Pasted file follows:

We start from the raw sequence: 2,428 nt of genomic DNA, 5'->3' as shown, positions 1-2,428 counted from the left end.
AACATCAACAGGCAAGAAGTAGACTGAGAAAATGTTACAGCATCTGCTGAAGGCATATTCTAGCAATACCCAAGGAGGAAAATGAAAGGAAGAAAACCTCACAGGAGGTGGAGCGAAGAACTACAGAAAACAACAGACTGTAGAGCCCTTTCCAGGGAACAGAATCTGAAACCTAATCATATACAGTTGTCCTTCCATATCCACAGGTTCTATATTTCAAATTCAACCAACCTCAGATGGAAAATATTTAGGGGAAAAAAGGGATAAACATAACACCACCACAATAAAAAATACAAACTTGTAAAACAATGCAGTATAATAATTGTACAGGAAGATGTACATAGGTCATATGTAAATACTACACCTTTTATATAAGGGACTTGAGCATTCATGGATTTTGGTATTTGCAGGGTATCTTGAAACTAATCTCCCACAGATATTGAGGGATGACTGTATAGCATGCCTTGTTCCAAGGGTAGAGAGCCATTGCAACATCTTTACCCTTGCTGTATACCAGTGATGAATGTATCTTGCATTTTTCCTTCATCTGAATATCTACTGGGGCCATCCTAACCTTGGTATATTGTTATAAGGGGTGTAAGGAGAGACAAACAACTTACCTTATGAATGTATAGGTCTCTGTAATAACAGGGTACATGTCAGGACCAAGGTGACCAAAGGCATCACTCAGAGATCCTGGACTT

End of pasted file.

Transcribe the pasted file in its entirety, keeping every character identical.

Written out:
We start from the raw sequence: 2,428 nt of genomic DNA, 5'->3' as shown, positions 1-2,428 counted from the left end.
AACATCAACAGGCAAGAAGTAGACTGAGAAAATGTTACAGCATCTGCTGAAGGCATATTCTAGCAATACCCAAGGAGGAAAATGAAAGGAAGAAAACCTCACAGGAGGTGGAGCGAAGAACTACAGAAAACAACAGACTGTAGAGCCCTTTCCAGGGAACAGAATCTGAAACCTAATCATATACAGTTGTCCTTCCATATCCACAGGTTCTATATTTCAAATTCAACCAACCTCAGATGGAAAATATTTAGGGGAAAAAAGGGATAAACATAACACCACCACAATAAAAAATACAAACTTGTAAAACAATGCAGTATAATAATTGTACAGGAAGATGTACATAGGTCATATGTAAATACTACACCTTTTATATAAGGGACTTGAGCATTCATGGATTTTGGTATTTGCAGGGTATCTTGAAACTAATCTCCCACAGATATTGAGGGATGACTGTATAGCATGCCTTGTTCCAAGGGTAGAGAGCCATTGCAACATCTTTACCCTTGCTGTATACCAGTGATGAATGTATCTTGCATTTTTCCTTCATCTGAATATCTACTGGGGCCATCCTAACCTTGGTATATTGTTATAAGGGGTGTAAGGAGAGACAAACAACTTACCTTATGAATGTATAGGTCTCTGTAATAACAGGGTACATGTCAGGACCAAGGTGACCAAAGGCATCACTCAGAGATCCTGGACTT